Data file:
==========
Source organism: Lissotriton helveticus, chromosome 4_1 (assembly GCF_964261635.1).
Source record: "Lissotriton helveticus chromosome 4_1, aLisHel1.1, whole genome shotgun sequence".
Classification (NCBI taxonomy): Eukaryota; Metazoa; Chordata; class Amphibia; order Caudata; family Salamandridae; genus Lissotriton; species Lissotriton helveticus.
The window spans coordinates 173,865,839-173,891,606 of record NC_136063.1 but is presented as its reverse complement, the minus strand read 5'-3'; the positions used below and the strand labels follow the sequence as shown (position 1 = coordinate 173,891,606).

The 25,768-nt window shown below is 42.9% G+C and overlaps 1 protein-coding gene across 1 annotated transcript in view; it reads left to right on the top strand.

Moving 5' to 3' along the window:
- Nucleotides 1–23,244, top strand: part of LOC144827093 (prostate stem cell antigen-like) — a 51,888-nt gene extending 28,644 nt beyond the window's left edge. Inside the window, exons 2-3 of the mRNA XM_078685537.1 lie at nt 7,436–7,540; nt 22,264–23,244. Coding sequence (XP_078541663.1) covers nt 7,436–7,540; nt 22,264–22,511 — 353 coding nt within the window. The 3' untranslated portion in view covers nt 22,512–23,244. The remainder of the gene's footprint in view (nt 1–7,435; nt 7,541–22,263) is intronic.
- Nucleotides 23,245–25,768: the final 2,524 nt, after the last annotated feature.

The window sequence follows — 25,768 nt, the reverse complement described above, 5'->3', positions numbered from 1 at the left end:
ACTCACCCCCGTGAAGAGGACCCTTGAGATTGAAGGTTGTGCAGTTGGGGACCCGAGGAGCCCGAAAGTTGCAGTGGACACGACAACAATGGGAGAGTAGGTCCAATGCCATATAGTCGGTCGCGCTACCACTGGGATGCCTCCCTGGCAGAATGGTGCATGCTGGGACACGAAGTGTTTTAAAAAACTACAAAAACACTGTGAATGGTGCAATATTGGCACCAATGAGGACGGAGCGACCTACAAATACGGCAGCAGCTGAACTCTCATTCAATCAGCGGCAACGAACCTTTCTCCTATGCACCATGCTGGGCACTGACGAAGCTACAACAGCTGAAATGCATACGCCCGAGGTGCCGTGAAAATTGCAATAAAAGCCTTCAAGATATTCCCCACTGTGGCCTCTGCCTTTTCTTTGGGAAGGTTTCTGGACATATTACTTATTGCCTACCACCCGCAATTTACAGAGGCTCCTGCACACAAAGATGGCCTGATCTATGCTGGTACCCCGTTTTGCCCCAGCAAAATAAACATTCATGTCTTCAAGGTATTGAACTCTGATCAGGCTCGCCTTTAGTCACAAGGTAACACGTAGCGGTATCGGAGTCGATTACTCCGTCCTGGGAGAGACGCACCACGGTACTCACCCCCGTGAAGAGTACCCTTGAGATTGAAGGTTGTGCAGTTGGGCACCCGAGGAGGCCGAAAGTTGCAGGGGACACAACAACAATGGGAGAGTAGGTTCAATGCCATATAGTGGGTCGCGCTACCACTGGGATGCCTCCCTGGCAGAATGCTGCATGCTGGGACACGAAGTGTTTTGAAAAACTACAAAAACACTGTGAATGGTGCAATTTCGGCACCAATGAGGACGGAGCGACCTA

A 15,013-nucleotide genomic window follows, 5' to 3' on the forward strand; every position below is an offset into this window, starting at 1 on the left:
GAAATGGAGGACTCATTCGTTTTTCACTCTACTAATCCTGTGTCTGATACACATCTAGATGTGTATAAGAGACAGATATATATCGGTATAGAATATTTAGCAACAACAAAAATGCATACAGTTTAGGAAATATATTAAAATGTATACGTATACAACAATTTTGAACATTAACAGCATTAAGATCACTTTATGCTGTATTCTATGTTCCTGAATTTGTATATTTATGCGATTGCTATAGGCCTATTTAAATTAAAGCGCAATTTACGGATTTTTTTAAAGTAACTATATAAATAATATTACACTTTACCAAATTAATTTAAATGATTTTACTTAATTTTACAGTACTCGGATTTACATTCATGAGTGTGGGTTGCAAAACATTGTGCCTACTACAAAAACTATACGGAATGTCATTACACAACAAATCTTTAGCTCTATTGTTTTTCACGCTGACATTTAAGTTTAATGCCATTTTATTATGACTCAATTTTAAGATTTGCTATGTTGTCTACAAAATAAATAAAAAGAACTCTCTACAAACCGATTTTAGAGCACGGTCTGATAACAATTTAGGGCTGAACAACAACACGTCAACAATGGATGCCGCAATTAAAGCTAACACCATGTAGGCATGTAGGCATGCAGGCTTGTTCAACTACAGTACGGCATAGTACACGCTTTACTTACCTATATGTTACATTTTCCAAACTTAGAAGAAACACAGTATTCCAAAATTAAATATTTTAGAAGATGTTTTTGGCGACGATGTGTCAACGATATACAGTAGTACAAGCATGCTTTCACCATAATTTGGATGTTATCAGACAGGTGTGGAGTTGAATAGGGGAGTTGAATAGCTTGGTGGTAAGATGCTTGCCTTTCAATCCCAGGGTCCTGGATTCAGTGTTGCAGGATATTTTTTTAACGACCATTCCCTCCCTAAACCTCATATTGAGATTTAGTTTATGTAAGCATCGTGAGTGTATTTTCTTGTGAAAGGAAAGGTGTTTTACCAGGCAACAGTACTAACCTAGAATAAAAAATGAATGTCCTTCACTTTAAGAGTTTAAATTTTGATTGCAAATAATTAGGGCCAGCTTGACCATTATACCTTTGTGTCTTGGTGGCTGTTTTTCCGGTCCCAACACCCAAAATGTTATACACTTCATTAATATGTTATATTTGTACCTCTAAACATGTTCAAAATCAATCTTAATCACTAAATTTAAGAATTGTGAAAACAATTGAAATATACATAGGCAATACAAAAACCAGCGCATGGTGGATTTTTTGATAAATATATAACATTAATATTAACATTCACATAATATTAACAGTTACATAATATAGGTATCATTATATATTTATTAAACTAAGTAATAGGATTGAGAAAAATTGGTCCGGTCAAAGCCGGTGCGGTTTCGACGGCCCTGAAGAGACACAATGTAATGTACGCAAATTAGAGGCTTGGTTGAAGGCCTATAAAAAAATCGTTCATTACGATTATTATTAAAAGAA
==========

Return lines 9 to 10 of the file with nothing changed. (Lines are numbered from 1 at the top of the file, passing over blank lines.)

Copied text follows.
The window sequence follows — 25,768 nt, the reverse complement described above, 5'->3', positions numbered from 1 at the left end:
ACTCACCCCCGTGAAGAGGACCCTTGAGATTGAAGGTTGTGCAGTTGGGGACCCGAGGAGCCCGAAAGTTGCAGTGGACACGACAACAATGGGAGAGTAGGTCCAATGCCATATAGTCGGTCGCGCTACCACTGGGATGCCTCCCTGGCAGAATGGTGCATGCTGGGACACGAAGTGTTTTAAAAAACTACAAAAACACTGTGAATGGTGCAATATTGGCACCAATGAGGACGGAGCGACCTACAAATACGGCAGCAGCTGAACTCTCATTCAATCAGCGGCAACGAACCTTTCTCCTATGCACCATGCTGGGCACTGACGAAGCTACAACAGCTGAAATGCATACGCCCGAGGTGCCGTGAAAATTGCAATAAAAGCCTTCAAGATATTCCCCACTGTGGCCTCTGCCTTTTCTTTGGGAAGGTTTCTGGACATATTACTTATTGCCTACCACCCGCAATTTACAGAGGCTCCTGCACACAAAGATGGCCTGATCTATGCTGGTACCCCGTTTTGCCCCAGCAAAATAAACATTCATGTCTTCAAGGTATTGAACTCTGATCAGGCTCGCCTTTAGTCACAAGGTAACACGTAGCGGTATCGGAGTCGATTACTCCGTCCTGGGAGAGACGCACCACGGTACTCACCCCCGTGAAGAGTACCCTTGAGATTGAAGGTTGTGCAGTTGGGCACCCGAGGAGGCCGAAAGTTGCAGGGGACACAACAACAATGGGAGAGTAGGTTCAATGCCATATAGTGGGTCGCGCTACCACTGGGATGCCTCCCTGGCAGAATGCTGCATGCTGGGACACGAAGTGTTTTGAAAAACTACAAAAACACTGTGAATGGTGCAATTTCGGCACCAATGAGGACGGAGCGACCTA